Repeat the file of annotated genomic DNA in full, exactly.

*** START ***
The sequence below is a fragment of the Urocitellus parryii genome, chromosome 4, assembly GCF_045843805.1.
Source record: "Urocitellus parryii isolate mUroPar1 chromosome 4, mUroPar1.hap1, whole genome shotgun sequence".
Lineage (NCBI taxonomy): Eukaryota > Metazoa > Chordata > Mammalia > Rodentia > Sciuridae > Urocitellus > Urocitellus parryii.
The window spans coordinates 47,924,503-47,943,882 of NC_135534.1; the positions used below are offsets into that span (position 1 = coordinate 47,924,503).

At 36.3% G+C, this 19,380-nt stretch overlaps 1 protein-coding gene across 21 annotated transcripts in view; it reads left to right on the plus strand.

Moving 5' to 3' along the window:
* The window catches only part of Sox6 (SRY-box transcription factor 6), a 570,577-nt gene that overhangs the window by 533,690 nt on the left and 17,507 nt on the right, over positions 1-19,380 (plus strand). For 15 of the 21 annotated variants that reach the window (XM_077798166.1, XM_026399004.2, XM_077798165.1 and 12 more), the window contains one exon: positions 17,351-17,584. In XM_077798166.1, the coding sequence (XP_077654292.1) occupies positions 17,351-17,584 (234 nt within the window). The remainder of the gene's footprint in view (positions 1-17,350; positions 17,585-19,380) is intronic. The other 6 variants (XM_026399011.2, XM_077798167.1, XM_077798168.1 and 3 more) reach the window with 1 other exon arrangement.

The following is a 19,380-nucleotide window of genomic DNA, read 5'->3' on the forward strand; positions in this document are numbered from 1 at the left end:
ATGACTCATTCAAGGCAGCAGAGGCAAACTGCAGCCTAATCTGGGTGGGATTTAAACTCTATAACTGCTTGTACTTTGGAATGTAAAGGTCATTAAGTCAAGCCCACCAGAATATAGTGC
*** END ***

The sequence below is a fragment of the Urocitellus parryii genome, chromosome 4, assembly GCF_045843805.1.
Source record: "Urocitellus parryii isolate mUroPar1 chromosome 4, mUroPar1.hap1, whole genome shotgun sequence".
Lineage (NCBI taxonomy): Eukaryota > Metazoa > Chordata > Mammalia > Rodentia > Sciuridae > Urocitellus > Urocitellus parryii.
The window spans coordinates 47,924,503-47,943,882 of NC_135534.1; the positions used below are offsets into that span (position 1 = coordinate 47,924,503).

At 36.3% G+C, this 19,380-nt stretch overlaps 1 protein-coding gene across 21 annotated transcripts in view; it reads left to right on the plus strand.

Moving 5' to 3' along the window:
* The window catches only part of Sox6 (SRY-box transcription factor 6), a 570,577-nt gene that overhangs the window by 533,690 nt on the left and 17,507 nt on the right, over positions 1-19,380 (plus strand). For 15 of the 21 annotated variants that reach the window (XM_077798166.1, XM_026399004.2, XM_077798165.1 and 12 more), the window contains one exon: positions 17,351-17,584. In XM_077798166.1, the coding sequence (XP_077654292.1) occupies positions 17,351-17,584 (234 nt within the window). The remainder of the gene's footprint in view (positions 1-17,350; positions 17,585-19,380) is intronic. The other 6 variants (XM_026399011.2, XM_077798167.1, XM_077798168.1 and 3 more) reach the window with 1 other exon arrangement.

The following is a 19,380-nucleotide window of genomic DNA, read 5'->3' on the forward strand; positions in this document are numbered from 1 at the left end:
ATGACTCATTCAAGGCAGCAGAGGCAAACTGCAGCCTAATCTGGGTGGGATTTAAACTCTATAACTGCTTGTACTTTGGAATGTAAAGGTCATTAAGTCAAGCCCACCAGAATATAGTGC